Berkeley is one of the first cities in the nation to allow private curbside charging for electric vehicles.
Berkeley’s draft bicycle plan, released Aug. 29, is a good improvement over its current plan, and is better than most bicycle plans currently under development in other East Bay cities such as Concord, Pleasanton and Moraga. But Bike East Bay members and thousands of people who bicycle in Berkeley every day have higher expectations for the number 2 city in the US for bike commuting.
Never one to shirk a challenge, the city of Berkeley has come up with an ambitious plan designed to take on everything from racial and social inequity to the impacts of climate change and natural disasters.
The city of Berkeley is holding a town hall meeting Wednesday focused on improving the community’s resilience in the face of natural disasters and “the stresses that weaken a city’s fabric.”
More than 100 people turned out Monday night to offer feedback to the city of Berkeley, which is updating its Bicycle Plan for the first time in over a decade.
The Berkeley City Council unanimously adopted a new law Tuesday night aimed to reduce greenhouse gas emissions by making local buildings more sustainable, but included carve-outs — at least initially — for properties with up to four units.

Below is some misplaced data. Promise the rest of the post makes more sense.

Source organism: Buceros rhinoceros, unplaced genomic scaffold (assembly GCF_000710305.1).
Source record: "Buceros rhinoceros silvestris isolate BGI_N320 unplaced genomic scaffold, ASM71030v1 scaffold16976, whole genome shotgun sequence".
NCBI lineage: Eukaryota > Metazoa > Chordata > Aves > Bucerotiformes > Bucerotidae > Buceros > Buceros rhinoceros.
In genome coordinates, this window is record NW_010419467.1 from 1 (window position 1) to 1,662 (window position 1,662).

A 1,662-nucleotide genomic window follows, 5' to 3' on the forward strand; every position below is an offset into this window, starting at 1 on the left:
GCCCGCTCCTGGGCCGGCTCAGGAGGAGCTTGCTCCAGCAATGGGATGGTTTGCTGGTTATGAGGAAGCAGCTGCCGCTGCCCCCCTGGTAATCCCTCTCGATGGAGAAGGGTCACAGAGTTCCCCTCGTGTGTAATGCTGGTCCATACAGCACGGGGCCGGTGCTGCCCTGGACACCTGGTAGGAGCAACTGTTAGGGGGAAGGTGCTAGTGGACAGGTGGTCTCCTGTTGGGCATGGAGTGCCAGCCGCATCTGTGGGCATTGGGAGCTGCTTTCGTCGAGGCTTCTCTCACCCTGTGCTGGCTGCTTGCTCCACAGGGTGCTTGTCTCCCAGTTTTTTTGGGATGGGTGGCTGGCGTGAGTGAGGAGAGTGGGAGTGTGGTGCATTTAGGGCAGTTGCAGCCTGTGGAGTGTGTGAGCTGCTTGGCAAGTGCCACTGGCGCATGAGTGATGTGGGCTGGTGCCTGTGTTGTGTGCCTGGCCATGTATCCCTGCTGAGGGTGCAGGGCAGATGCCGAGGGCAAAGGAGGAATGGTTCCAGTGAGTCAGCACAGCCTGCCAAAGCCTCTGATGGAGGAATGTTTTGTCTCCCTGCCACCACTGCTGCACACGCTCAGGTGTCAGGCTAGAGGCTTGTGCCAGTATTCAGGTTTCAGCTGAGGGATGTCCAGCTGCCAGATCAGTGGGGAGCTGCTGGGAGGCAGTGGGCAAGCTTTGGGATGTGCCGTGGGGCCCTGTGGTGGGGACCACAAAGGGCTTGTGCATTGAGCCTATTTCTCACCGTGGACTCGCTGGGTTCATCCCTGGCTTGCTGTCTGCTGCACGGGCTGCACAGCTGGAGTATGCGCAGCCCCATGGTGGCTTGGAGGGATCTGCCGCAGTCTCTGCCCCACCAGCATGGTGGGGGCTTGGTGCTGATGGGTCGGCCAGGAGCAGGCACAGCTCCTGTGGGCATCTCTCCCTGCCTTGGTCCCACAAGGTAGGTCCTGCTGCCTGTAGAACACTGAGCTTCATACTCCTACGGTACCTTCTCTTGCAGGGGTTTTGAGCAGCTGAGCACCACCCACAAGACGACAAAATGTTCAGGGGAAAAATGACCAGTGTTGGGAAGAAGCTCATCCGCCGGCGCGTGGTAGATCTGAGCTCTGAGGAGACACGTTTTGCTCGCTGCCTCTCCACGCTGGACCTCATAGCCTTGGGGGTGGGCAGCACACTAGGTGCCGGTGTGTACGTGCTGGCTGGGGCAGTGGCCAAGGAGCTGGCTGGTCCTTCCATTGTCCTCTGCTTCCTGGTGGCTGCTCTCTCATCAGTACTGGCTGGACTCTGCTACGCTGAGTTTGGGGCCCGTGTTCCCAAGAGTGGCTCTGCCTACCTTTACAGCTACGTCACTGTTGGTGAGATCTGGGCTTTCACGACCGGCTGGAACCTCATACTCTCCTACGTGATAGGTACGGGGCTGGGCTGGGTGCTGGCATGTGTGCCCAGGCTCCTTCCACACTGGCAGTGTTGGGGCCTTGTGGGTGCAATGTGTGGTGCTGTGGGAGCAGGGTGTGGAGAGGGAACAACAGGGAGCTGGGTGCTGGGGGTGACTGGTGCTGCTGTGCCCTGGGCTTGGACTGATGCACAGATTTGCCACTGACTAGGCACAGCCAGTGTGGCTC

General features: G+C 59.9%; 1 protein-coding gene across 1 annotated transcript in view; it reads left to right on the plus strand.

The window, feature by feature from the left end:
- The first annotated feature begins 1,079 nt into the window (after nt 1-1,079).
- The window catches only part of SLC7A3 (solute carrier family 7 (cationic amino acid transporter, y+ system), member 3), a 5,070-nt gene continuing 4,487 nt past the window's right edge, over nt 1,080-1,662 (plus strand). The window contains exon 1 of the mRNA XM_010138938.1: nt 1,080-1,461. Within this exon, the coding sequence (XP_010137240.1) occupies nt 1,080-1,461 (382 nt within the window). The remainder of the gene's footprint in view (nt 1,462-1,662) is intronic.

Berkeley is one of 50 communities across the country selected as a semifinalist for the Georgetown University Energy Prize, a national competition to reduce energy use with a $5 million prize for the winning community. Berkeley is one of six Northern California cities in the competition, with other semifinalists coming from 26 states.
Later this month, the Berkeley City Council is slated to approve a new law — designed to increase building sustainability and reduce greenhouse gas emissions — that will mandate new fees and recurring energy assessments for local property owners.
As a city, Berkeley prides itself on being prepared. Officials hope the recent appointment of a “resilience officer” to coordinate city-wide defenses against natural disasters will be another step in that direction — this time with the help of the Rockefeller Foundation.
More and more people are buying electric vehicles (EVs). For good reason. They have no tailpipes (zero emissions) and very low maintenance costs because the car’s electric motor has basically one moving part — the rotor. (There are no valves, muffler, radiator, pistons, carburetor, fan belt, etc.)
The city of Berkeley recognized more than two dozen local businesses Thursday night for their efforts to track and cut down on greenhouse gas emissions as part of the second annual Energy Smart Awards program.
The city of Berkeley has reduced community-wide greenhouse gas emissions by 8% since 2000 despite a 10% increase in population, the city announced in an annual report mailed last week to residents and businesses throughout the city.
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